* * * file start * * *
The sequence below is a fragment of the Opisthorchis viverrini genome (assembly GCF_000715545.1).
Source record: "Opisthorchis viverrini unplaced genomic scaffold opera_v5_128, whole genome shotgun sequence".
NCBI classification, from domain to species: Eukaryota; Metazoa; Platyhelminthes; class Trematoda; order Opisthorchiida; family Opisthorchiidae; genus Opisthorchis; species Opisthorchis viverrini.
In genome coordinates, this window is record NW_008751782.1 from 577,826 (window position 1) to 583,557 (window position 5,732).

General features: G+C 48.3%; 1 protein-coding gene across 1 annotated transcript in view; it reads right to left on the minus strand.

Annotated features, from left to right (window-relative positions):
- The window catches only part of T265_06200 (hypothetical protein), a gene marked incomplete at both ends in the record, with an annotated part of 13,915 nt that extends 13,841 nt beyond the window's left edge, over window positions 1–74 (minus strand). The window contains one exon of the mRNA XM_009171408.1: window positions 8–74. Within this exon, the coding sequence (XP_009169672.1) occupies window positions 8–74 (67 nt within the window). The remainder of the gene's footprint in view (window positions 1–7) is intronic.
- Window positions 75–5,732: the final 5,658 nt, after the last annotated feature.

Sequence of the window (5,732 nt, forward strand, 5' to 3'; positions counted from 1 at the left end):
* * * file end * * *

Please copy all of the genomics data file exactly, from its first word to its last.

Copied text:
The sequence below is a fragment of the Opisthorchis viverrini genome (assembly GCF_000715545.1).
Source record: "Opisthorchis viverrini unplaced genomic scaffold opera_v5_128, whole genome shotgun sequence".
NCBI classification, from domain to species: Eukaryota; Metazoa; Platyhelminthes; class Trematoda; order Opisthorchiida; family Opisthorchiidae; genus Opisthorchis; species Opisthorchis viverrini.
In genome coordinates, this window is record NW_008751782.1 from 577,826 (window position 1) to 583,557 (window position 5,732).

General features: G+C 48.3%; 1 protein-coding gene across 1 annotated transcript in view; it reads right to left on the minus strand.

Annotated features, from left to right (window-relative positions):
- The window catches only part of T265_06200 (hypothetical protein), a gene marked incomplete at both ends in the record, with an annotated part of 13,915 nt that extends 13,841 nt beyond the window's left edge, over window positions 1–74 (minus strand). The window contains one exon of the mRNA XM_009171408.1: window positions 8–74. Within this exon, the coding sequence (XP_009169672.1) occupies window positions 8–74 (67 nt within the window). The remainder of the gene's footprint in view (window positions 1–7) is intronic.
- Window positions 75–5,732: the final 5,658 nt, after the last annotated feature.

Sequence of the window (5,732 nt, forward strand, 5' to 3'; positions counted from 1 at the left end):